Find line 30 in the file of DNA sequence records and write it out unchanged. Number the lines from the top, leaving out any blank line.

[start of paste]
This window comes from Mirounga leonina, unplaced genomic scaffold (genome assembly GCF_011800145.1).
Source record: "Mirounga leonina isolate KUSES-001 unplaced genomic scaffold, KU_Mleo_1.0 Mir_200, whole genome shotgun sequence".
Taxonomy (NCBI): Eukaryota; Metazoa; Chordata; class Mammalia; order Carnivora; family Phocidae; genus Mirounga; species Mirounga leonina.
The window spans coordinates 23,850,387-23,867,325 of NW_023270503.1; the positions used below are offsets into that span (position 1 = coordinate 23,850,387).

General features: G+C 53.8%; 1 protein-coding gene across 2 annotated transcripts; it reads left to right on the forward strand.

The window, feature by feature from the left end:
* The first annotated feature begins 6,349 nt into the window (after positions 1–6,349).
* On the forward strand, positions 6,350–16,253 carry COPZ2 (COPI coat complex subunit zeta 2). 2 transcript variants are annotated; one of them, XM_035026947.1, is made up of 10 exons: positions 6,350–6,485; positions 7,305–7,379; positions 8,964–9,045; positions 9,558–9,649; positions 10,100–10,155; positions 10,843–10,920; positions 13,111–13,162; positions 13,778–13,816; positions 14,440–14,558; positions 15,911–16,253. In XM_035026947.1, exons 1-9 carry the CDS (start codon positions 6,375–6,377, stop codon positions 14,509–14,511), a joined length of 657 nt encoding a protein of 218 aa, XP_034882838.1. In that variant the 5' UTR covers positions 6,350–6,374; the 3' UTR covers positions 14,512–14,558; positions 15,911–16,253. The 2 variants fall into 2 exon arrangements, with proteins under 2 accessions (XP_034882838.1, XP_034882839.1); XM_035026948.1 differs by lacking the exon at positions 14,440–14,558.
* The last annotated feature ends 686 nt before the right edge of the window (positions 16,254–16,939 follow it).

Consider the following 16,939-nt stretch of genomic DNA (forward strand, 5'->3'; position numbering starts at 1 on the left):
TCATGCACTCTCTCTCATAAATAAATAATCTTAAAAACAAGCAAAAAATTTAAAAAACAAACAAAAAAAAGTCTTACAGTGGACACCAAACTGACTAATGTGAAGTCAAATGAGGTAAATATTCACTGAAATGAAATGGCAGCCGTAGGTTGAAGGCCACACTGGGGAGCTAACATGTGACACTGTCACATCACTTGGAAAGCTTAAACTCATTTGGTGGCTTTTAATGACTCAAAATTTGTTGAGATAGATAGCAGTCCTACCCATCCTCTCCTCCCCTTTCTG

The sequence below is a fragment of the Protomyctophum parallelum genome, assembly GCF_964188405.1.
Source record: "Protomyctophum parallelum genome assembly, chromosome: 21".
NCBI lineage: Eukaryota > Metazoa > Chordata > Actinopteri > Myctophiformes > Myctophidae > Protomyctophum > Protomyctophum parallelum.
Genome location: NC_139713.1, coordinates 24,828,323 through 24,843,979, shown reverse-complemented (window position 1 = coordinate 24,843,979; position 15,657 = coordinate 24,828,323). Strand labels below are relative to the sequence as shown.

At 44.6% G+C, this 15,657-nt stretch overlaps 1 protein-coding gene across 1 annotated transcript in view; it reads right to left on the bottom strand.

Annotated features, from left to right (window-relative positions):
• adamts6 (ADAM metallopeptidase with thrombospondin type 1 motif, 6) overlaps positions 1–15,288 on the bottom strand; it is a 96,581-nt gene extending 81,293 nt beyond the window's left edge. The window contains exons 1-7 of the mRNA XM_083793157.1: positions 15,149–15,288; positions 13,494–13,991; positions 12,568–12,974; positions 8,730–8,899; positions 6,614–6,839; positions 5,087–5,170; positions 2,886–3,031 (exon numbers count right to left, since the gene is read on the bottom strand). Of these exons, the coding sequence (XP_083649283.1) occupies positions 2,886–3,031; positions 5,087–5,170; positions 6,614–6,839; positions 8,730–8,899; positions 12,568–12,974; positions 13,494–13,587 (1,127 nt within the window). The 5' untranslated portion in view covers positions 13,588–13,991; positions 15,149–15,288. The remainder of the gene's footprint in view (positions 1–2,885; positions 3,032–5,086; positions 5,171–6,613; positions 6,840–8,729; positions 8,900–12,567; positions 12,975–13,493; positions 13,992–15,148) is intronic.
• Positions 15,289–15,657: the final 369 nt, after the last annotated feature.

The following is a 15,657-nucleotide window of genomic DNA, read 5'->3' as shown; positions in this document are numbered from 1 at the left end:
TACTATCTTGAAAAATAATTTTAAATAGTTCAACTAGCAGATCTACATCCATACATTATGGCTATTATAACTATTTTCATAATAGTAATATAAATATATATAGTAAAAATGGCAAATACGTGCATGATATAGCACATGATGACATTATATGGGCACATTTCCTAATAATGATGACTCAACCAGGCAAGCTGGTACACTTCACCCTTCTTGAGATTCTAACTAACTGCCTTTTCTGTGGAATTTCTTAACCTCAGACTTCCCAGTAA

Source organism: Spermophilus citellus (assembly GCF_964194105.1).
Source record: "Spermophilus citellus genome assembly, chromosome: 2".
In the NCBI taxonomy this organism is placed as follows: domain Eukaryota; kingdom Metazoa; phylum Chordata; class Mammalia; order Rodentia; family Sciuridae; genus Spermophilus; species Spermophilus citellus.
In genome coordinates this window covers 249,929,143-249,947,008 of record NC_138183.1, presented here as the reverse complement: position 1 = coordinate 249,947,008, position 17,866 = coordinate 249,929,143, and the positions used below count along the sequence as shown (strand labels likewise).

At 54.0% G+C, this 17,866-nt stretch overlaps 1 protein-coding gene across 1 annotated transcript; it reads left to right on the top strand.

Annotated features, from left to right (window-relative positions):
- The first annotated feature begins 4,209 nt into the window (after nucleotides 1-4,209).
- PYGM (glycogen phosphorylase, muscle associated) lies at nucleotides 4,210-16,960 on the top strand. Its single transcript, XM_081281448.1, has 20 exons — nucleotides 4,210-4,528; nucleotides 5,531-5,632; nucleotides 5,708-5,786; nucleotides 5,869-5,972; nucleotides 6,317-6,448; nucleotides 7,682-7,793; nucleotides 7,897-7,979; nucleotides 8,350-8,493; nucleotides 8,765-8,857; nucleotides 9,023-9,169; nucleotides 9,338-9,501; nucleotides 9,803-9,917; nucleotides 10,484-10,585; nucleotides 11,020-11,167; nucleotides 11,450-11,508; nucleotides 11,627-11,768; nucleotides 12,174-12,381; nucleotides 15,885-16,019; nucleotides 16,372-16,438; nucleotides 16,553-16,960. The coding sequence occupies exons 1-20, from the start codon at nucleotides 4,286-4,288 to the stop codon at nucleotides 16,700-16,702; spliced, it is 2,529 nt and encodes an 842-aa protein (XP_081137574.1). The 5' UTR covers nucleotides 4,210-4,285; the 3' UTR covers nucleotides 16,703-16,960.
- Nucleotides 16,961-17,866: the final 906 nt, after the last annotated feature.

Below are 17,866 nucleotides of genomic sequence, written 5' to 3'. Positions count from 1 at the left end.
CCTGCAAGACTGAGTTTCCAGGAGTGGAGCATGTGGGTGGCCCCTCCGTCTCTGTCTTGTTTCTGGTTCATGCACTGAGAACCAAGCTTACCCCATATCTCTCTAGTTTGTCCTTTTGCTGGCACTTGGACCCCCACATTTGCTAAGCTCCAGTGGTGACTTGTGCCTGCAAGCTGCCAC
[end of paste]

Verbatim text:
- Nucleotides 16,961-17,866: the final 906 nt, after the last annotated feature.